3.4 Awareness among researchers of the standards and behaviours that are expected of them
Departments generate discipline-specific supplementary guidance and the expected behaviours and relevant policies are disseminated at departmental forums such as board of studies.
Standards are clearly stated in the Research Integrity Policy & Code of Good Practice, disaggregated into roles: Head of Department, PIs and Researchers. The policy has been disseminated via Faculty Research Committees, email and via Head of Department briefings. Where extra guidance has been specifically requested this has been developed.
3.5 Systems within the research environment that identify potential concerns at an early stage and mechanisms for providing support to researchers in need of assistance
There are various ways that concerns can be identified / raised. The primary informal means is via mentoring and interaction within the research team. The University is supportive of a transparent and questioning research environment as reflected in its adoption of the Nolan principles of public life.
Support staff also provide early warning of any issues which may be indicative of other problems. These are reported to departmental management or via the PSS services and escalated as required.
Issues (not resolvable or significant) can be raised with the departmental Director of Research or with the Head of Department in the ADR process. These two individuals are also responsible for ensuring that support and remedial measures for any issues are made available. The University also has formal routes for issues to be identified including (in order of escalation).
The University research systems provide an overview of research management and activities, this include inputs (GAM), outputs (DRO). These feed into reports and the planning processes and can be used to identify atypical behaviours and patterns.
3.6 A senior member of staff to oversee research integrity and to act as first point of contact for anyone wanting more information on matters of research integrity.
Responsibility for research integrity lies with the PVC Research, who is supported in their role by Research Committee and leadership within the departments (as outlined in the Research Integrity policy & Code of Good Practice. The Research Policy team in RIS provide advice and guidance on research integrity matters.
3.7 Embed these features in their own systems, processes and practices
The University updated its policies and processes for 2017/18. It continues to ensure that these are appropriately integrated into processes and practices (See 3.1). New starter / induction materials have been updated to reflect the new policies.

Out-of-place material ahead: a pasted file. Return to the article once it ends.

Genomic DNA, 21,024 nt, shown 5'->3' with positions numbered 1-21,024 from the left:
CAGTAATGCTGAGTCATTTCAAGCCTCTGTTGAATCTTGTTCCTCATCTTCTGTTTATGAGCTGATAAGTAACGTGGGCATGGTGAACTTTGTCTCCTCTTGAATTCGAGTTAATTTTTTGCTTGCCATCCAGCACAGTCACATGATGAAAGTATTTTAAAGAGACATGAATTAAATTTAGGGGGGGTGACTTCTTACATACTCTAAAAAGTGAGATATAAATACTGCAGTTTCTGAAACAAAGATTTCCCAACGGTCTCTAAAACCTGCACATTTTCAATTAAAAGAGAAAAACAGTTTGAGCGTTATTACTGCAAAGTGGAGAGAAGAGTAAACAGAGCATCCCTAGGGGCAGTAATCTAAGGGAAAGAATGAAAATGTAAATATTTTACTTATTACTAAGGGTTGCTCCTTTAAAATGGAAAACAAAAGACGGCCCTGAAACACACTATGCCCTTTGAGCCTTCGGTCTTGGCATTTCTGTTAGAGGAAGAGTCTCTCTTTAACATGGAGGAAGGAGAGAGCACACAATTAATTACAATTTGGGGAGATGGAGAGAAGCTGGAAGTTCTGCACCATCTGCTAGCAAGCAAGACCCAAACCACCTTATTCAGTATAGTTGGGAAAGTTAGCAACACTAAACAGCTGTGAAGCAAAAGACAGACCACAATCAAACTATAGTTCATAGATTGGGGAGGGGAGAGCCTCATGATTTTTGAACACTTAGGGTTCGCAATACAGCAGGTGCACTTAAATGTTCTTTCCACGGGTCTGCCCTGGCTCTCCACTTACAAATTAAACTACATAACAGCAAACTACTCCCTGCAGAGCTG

3.8 Work towards reflecting recognised best practice in their own systems, processes and practice
The University recognises that best practice is a fast developing area and that therefore its systems, processes and practices must evolve too. Formal review periods are built into all policies and support materials. Development of the online ethics system and ethics toolkit has drawn on best practice existing within departments as well as external sources. Additional system development work for grant management will provide the University with further opportunities to review processes and practice.
3.9 Implement the concordat within their research environment
The concordat has been fully implemented by the University and adopted into all relevant policies and guidance. Progress against the concordat is reviewed annually. The more systematic approach, together with the ‘Areas of Development’, adopted from 2016/17, enable clearer demonstration of progress.
Funders of research are responsible for:
3.10 Promoting adoption of the concordat within the research community
3.11 Supporting the implementation of the concordat through shared guidance, policies and plans
Commitment #4: We are committed to using transparent, robust and fair processes to deal with allegations of research misconduct should they arise.
4.1 Act in good faith with regard to allegations of research misconduct, whether in making allegations or in being required to participate in an investigation
The University’s Research Misconduct policy clearly outlines the processes, roles and expected behaviours of all those involved in an allegation of misconduct and subsequent investigation. The refreshed policy was developed with reference to the UKRIO Procedure for the Investigation of Misconduct in Research and reflects good practice across the sector.